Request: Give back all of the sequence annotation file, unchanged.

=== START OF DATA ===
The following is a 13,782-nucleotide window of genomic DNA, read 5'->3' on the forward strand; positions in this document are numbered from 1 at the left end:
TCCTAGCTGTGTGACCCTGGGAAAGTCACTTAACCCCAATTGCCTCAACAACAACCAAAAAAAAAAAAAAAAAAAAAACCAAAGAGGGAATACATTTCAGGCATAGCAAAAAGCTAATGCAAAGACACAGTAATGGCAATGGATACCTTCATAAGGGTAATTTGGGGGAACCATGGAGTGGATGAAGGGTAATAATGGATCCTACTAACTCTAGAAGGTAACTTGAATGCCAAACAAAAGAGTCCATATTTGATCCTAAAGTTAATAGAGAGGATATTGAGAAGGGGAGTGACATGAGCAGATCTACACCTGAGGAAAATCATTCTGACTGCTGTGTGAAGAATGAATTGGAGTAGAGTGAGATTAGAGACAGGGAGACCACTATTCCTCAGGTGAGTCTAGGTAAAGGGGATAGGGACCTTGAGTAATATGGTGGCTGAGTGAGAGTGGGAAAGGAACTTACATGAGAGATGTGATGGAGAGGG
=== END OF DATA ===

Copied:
The following is a 13,782-nucleotide window of genomic DNA, read 5'->3' on the forward strand; positions in this document are numbered from 1 at the left end:
TCCTAGCTGTGTGACCCTGGGAAAGTCACTTAACCCCAATTGCCTCAACAACAACCAAAAAAAAAAAAAAAAAAAAAACCAAAGAGGGAATACATTTCAGGCATAGCAAAAAGCTAATGCAAAGACACAGTAATGGCAATGGATACCTTCATAAGGGTAATTTGGGGGAACCATGGAGTGGATGAAGGGTAATAATGGATCCTACTAACTCTAGAAGGTAACTTGAATGCCAAACAAAAGAGTCCATATTTGATCCTAAAGTTAATAGAGAGGATATTGAGAAGGGGAGTGACATGAGCAGATCTACACCTGAGGAAAATCATTCTGACTGCTGTGTGAAGAATGAATTGGAGTAGAGTGAGATTAGAGACAGGGAGACCACTATTCCTCAGGTGAGTCTAGGTAAAGGGGATAGGGACCTTGAGTAATATGGTGGCTGAGTGAGAGTGGGAAAGGAACTTACATGAGAGATGTGATGGAGAGGG